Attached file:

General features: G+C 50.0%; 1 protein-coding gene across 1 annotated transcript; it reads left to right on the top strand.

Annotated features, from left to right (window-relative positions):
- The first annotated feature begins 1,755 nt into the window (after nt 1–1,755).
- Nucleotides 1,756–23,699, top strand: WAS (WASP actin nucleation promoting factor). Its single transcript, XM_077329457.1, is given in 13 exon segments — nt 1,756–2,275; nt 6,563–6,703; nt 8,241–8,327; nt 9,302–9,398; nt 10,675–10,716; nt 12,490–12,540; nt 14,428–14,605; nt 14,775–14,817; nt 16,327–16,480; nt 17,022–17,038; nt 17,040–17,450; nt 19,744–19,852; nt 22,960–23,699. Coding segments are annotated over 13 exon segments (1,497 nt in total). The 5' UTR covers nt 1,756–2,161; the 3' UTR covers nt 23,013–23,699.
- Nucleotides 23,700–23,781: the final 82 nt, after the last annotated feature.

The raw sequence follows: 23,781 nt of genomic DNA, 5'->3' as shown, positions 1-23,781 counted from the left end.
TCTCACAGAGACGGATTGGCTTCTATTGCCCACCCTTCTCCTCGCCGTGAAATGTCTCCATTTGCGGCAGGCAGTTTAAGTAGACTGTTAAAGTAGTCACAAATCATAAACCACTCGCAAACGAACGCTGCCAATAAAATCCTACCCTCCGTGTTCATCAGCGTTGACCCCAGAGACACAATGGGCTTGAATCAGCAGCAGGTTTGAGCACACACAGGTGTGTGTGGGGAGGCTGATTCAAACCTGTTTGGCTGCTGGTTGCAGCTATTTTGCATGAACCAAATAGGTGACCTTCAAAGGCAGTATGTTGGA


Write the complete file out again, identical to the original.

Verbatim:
General features: G+C 50.0%; 1 protein-coding gene across 1 annotated transcript; it reads left to right on the top strand.

Annotated features, from left to right (window-relative positions):
- The first annotated feature begins 1,755 nt into the window (after nt 1–1,755).
- Nucleotides 1,756–23,699, top strand: WAS (WASP actin nucleation promoting factor). Its single transcript, XM_077329457.1, is given in 13 exon segments — nt 1,756–2,275; nt 6,563–6,703; nt 8,241–8,327; nt 9,302–9,398; nt 10,675–10,716; nt 12,490–12,540; nt 14,428–14,605; nt 14,775–14,817; nt 16,327–16,480; nt 17,022–17,038; nt 17,040–17,450; nt 19,744–19,852; nt 22,960–23,699. Coding segments are annotated over 13 exon segments (1,497 nt in total). The 5' UTR covers nt 1,756–2,161; the 3' UTR covers nt 23,013–23,699.
- Nucleotides 23,700–23,781: the final 82 nt, after the last annotated feature.

The raw sequence follows: 23,781 nt of genomic DNA, 5'->3' as shown, positions 1-23,781 counted from the left end.
TCTCACAGAGACGGATTGGCTTCTATTGCCCACCCTTCTCCTCGCCGTGAAATGTCTCCATTTGCGGCAGGCAGTTTAAGTAGACTGTTAAAGTAGTCACAAATCATAAACCACTCGCAAACGAACGCTGCCAATAAAATCCTACCCTCCGTGTTCATCAGCGTTGACCCCAGAGACACAATGGGCTTGAATCAGCAGCAGGTTTGAGCACACACAGGTGTGTGTGGGGAGGCTGATTCAAACCTGTTTGGCTGCTGGTTGCAGCTATTTTGCATGAACCAAATAGGTGACCTTCAAAGGCAGTATGTTGGA